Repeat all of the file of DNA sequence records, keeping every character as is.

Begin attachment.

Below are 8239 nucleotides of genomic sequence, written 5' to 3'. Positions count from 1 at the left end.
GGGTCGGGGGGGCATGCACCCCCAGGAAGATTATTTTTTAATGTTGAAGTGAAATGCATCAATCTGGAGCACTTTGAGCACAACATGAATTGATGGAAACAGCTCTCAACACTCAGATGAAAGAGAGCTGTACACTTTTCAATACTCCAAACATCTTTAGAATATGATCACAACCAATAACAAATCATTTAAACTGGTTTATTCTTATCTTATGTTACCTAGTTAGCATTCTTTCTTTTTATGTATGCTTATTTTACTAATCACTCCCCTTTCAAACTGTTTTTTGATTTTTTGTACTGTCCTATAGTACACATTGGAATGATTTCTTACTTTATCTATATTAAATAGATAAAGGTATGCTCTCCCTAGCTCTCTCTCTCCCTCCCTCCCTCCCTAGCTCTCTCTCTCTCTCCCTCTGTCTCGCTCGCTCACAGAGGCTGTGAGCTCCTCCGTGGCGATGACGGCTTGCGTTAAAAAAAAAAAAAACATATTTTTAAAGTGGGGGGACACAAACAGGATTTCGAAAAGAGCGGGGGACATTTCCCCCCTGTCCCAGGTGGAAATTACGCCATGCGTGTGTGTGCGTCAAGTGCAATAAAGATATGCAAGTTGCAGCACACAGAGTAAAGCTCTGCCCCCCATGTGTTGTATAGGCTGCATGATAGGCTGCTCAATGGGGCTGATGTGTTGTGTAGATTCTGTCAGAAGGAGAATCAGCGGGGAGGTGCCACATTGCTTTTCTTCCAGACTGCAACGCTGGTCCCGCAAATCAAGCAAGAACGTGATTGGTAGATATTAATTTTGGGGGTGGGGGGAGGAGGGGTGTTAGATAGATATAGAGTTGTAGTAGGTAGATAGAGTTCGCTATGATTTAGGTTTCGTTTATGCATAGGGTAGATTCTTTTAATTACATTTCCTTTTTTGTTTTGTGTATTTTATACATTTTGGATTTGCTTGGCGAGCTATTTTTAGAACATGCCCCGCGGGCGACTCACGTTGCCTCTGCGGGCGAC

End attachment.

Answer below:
Below are 8239 nucleotides of genomic sequence, written 5' to 3'. Positions count from 1 at the left end.
GGGTCGGGGGGGCATGCACCCCCAGGAAGATTATTTTTTAATGTTGAAGTGAAATGCATCAATCTGGAGCACTTTGAGCACAACATGAATTGATGGAAACAGCTCTCAACACTCAGATGAAAGAGAGCTGTACACTTTTCAATACTCCAAACATCTTTAGAATATGATCACAACCAATAACAAATCATTTAAACTGGTTTATTCTTATCTTATGTTACCTAGTTAGCATTCTTTCTTTTTATGTATGCTTATTTTACTAATCACTCCCCTTTCAAACTGTTTTTTGATTTTTTGTACTGTCCTATAGTACACATTGGAATGATTTCTTACTTTATCTATATTAAATAGATAAAGGTATGCTCTCCCTAGCTCTCTCTCTCCCTCCCTCCCTCCCTAGCTCTCTCTCTCTCTCCCTCTGTCTCGCTCGCTCACAGAGGCTGTGAGCTCCTCCGTGGCGATGACGGCTTGCGTTAAAAAAAAAAAAAACATATTTTTAAAGTGGGGGGACACAAACAGGATTTCGAAAAGAGCGGGGGACATTTCCCCCCTGTCCCAGGTGGAAATTACGCCATGCGTGTGTGTGCGTCAAGTGCAATAAAGATATGCAAGTTGCAGCACACAGAGTAAAGCTCTGCCCCCCATGTGTTGTATAGGCTGCATGATAGGCTGCTCAATGGGGCTGATGTGTTGTGTAGATTCTGTCAGAAGGAGAATCAGCGGGGAGGTGCCACATTGCTTTTCTTCCAGACTGCAACGCTGGTCCCGCAAATCAAGCAAGAACGTGATTGGTAGATATTAATTTTGGGGGTGGGGGGAGGAGGGGTGTTAGATAGATATAGAGTTGTAGTAGGTAGATAGAGTTCGCTATGATTTAGGTTTCGTTTATGCATAGGGTAGATTCTTTTAATTACATTTCCTTTTTTGTTTTGTGTATTTTATACATTTTGGATTTGCTTGGCGAGCTATTTTTAGAACATGCCCCGCGGGCGACTCACGTTGCCTCTGCGGGCGAC